On January 28, many countries worldwide celebrate Data Privacy Day. The purpose of the day is to raise awareness and promote privacy and data protection best practices for businesses and individuals, particularly in social networking.
Data Privacy Day promotes events that support the development and use of technology to increase individual control over personally identifiable information, encourage compliance with privacy laws, and create a forum for invested parties to share ideas that advance data protection and privacy issues.
Although we live in an increasingly digital world, it’s easy to ignore the need for data privacy until something happens that puts us at risk. We all know not to share our passwords, but how many of us have a different password for every site and a safe way of keeping track of them?
Knowledge is power. Know how to protect your data so that scammers and hackers don’t obtain knowledge that should only belong to you. Here are five tips to protect your personal information while online:
1. Limit social media sharing.
It’s tempting to overshare on social media when chatting with friends or making new connections. However, sometimes information casually shared online, like your mother’s maiden name, your alma mater, or your age can be used in security questions for banks and financial institutions. Consider limiting the amount of information in your “About Me” section in social profiles to protect private information.
2. Surf incognito.
If you share a computer and don’t want others to know where you’ve been browsing, do your web surfing in private mode. Most browsers offer a version of private web surfing. However, your ISP can see where you are browsing, even in private mode. So can your employer. And websites can track you through cookies. So even though you can increase your privacy level by surfing incognito, you can’t completely hide your information.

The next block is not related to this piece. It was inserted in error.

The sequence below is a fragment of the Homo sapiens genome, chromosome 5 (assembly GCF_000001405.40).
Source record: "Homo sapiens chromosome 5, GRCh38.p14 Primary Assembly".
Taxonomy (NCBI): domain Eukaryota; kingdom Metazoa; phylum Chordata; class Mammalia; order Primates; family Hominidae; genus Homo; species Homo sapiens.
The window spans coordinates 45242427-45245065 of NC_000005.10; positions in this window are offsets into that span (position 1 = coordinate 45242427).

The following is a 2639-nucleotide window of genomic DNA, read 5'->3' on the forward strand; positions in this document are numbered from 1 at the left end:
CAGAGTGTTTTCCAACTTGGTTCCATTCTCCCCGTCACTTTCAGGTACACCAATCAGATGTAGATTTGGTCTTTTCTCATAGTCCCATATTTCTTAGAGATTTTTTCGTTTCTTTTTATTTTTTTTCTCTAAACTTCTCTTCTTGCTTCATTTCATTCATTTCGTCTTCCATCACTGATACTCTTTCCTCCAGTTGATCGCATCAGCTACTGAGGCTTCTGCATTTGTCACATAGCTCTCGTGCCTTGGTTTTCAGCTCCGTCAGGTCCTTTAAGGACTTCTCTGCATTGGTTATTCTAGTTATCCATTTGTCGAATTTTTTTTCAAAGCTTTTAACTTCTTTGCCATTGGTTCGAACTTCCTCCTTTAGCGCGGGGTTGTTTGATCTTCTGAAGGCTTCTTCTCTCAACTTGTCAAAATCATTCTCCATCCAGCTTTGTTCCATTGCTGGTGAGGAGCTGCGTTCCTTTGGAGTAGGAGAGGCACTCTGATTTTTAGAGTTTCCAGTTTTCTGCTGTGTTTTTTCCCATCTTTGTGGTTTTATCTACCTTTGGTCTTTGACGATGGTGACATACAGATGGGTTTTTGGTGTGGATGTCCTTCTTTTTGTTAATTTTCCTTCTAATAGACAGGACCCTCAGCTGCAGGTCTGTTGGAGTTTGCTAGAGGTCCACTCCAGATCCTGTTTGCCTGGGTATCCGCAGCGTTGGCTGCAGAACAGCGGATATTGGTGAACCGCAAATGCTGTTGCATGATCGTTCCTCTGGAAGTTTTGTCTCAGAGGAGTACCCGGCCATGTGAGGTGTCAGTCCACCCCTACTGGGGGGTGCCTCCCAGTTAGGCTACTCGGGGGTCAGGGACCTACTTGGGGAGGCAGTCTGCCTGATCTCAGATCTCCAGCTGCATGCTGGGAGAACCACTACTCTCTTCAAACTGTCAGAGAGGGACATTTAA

3. Use a VPN.
Using a virtual private network can increase online privacy. A VPN creates a private network from a public connection and masks your IP address, making it more difficult for hackers to breach online privacy and access your personal information when you are using public Wi-Fi.
4. Protect your devices.
Many of us never leave our personal phones unattended, but what about work laptops or devices? Be sure to password protect all devices and consider installing software to locate them—or potentially wipe their data—if they are lost or stolen. It’s also wise to back up all data to a cloud so that you won’t lose your work in case of a catastrophe.
5. Use two-factor identification.
A strong, unique password for every account is a necessity. Using a password manager like LastPass or Dashlane can help you keep track of multiplying passwords in our digital world. When possible, enable two-factor identification for highly sensitive accounts. Two-factor identification requires another item, such as a fingerprint, code, or email, in addition to your password to log in and makes information more secure.
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